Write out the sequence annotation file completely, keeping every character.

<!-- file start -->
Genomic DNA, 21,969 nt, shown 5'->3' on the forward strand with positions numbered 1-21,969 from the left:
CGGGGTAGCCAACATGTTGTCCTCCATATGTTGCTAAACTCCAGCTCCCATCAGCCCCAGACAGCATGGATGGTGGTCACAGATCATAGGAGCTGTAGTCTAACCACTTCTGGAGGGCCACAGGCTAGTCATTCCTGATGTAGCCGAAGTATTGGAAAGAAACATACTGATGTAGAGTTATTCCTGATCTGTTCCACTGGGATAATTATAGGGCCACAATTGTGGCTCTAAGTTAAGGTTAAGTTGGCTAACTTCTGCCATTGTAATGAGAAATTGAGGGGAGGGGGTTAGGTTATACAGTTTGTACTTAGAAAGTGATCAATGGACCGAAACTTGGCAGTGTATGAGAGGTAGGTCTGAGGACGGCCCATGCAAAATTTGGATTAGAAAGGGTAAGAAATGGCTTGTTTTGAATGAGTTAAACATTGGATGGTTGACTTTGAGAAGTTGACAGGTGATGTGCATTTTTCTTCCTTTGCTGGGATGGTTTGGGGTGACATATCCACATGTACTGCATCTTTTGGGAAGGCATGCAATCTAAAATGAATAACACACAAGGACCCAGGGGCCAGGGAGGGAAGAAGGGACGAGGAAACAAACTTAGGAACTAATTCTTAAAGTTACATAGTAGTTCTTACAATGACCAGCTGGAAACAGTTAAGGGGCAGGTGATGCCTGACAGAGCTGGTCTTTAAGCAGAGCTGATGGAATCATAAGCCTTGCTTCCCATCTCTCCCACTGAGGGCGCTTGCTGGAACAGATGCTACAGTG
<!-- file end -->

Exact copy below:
Genomic DNA, 21,969 nt, shown 5'->3' on the forward strand with positions numbered 1-21,969 from the left:
CGGGGTAGCCAACATGTTGTCCTCCATATGTTGCTAAACTCCAGCTCCCATCAGCCCCAGACAGCATGGATGGTGGTCACAGATCATAGGAGCTGTAGTCTAACCACTTCTGGAGGGCCACAGGCTAGTCATTCCTGATGTAGCCGAAGTATTGGAAAGAAACATACTGATGTAGAGTTATTCCTGATCTGTTCCACTGGGATAATTATAGGGCCACAATTGTGGCTCTAAGTTAAGGTTAAGTTGGCTAACTTCTGCCATTGTAATGAGAAATTGAGGGGAGGGGGTTAGGTTATACAGTTTGTACTTAGAAAGTGATCAATGGACCGAAACTTGGCAGTGTATGAGAGGTAGGTCTGAGGACGGCCCATGCAAAATTTGGATTAGAAAGGGTAAGAAATGGCTTGTTTTGAATGAGTTAAACATTGGATGGTTGACTTTGAGAAGTTGACAGGTGATGTGCATTTTTCTTCCTTTGCTGGGATGGTTTGGGGTGACATATCCACATGTACTGCATCTTTTGGGAAGGCATGCAATCTAAAATGAATAACACACAAGGACCCAGGGGCCAGGGAGGGAAGAAGGGACGAGGAAACAAACTTAGGAACTAATTCTTAAAGTTACATAGTAGTTCTTACAATGACCAGCTGGAAACAGTTAAGGGGCAGGTGATGCCTGACAGAGCTGGTCTTTAAGCAGAGCTGATGGAATCATAAGCCTTGCTTCCCATCTCTCCCACTGAGGGCGCTTGCTGGAACAGATGCTACAGTG